Professor and meteorologist Maarten Ambaum, of the University of Reading, told BBC News that “the water table is lowering substantially inUAE,” and that “the goal of this is to attempt to assist with rainfall.” In the United Arab Emirates, it often rains just a few days each year.
Temperatures recently reached 125 degrees in one region.
According to the UAE government, around 70 desalination facilities provide the majority of the country’s drinking water, as well as 42 percent of all water consumed in the country.
The Washington Post claimed in 2016 that government authorities were proposing the construction of a mountain in order to generate rain.
It is possible for the air to cool and condense, resulting in a liquid that falls as rain.
In addition to building a pipeline from Pakistan and transporting icebergs down from the Arctic, several concepts have been floated for bringing additional water into the UAE.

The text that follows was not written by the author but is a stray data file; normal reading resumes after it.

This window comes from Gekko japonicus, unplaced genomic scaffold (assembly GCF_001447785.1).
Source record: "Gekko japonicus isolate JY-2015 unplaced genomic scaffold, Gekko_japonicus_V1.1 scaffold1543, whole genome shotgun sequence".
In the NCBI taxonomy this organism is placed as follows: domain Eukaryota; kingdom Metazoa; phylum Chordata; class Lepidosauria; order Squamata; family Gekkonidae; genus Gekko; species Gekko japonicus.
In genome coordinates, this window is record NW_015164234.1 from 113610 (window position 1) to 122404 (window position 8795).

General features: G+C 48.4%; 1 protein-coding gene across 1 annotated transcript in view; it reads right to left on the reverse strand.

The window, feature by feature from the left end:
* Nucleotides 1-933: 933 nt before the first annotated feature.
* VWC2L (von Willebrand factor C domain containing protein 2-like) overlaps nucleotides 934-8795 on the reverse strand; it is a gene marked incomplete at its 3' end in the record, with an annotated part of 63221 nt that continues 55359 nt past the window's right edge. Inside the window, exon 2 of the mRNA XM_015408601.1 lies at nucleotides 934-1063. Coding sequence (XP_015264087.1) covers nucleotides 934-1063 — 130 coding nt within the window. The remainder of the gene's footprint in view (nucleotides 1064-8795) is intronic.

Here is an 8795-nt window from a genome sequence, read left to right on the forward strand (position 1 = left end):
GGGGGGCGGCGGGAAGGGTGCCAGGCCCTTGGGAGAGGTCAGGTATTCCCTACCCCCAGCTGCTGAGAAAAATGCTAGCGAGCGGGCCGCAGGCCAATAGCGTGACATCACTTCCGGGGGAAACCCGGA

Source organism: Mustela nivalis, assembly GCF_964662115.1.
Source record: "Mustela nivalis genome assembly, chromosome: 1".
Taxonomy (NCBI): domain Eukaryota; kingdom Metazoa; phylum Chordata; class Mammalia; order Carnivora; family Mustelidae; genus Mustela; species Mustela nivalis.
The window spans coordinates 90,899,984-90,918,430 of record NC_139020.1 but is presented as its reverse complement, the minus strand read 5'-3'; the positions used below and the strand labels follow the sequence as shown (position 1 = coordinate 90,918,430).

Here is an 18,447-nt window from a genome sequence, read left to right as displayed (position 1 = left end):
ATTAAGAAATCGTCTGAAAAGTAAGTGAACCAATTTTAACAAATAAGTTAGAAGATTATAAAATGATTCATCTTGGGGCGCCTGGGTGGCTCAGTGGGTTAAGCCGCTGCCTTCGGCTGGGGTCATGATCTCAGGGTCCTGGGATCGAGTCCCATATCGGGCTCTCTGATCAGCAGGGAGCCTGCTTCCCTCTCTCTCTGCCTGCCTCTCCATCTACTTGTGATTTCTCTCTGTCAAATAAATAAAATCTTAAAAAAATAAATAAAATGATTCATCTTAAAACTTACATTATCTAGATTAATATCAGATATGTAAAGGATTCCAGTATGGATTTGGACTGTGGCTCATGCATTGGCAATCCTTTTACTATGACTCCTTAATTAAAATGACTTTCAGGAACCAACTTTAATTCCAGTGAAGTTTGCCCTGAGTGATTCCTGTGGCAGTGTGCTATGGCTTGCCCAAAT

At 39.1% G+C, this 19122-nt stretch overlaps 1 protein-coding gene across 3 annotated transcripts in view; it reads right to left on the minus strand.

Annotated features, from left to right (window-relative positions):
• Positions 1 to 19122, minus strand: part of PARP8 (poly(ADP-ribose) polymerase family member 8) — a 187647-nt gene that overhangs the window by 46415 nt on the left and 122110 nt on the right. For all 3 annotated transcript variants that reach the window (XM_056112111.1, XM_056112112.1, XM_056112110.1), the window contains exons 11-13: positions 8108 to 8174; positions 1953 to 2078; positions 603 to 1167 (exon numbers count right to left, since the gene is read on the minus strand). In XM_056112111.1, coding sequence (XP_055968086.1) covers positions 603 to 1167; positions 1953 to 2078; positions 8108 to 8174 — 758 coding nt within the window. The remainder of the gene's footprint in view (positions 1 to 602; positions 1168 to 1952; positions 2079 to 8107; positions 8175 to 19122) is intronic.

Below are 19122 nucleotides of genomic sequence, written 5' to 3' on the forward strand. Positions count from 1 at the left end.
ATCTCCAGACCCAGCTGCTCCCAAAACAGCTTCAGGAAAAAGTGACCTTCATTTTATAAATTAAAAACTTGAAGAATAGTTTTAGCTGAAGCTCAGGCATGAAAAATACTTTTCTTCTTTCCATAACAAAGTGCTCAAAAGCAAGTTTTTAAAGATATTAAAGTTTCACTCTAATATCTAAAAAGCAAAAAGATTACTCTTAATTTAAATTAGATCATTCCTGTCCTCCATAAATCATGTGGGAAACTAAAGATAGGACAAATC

The enhanced rain is created using drone technology that unleashes electrical charges into clouds in order for them to clump together and form precipitation
Dubai’s highways are drenched in fake rain. Obtaining a translation in Spanish An eerie monsoon-like downpour drenches a congested roadway, making driving conditions for the stream of SUVs more difficult. On the side of the road, waterfalls arise out of nowhere. Even in areas of Southeast Asia, this would be a normal sight, but this is the United Arab Emirates, which is in the midst of a summer heatwave that has seen temperatures frequently exceed 120 degrees Fahrenheit. According to the National Center of Meteorology of the United Arab Emirates, cloud seeding activities were carried out to boost rainfall in the Gulf country, resulting in increased precipitation.
- Its cloud seeding efforts are part of a larger effort to manufacture precipitation in the Middle East country, which receives an average of only four inches of rainfall each month.
- According to the National, the torrential rains prompted waterfalls to develop in the city of Al Ain, making driving conditions dangerous for motorists in the area.
- One method, which will be tested in the United Arab Emirates, will employ drones to discharge electrical charges into the clouds in order to boost precipitation.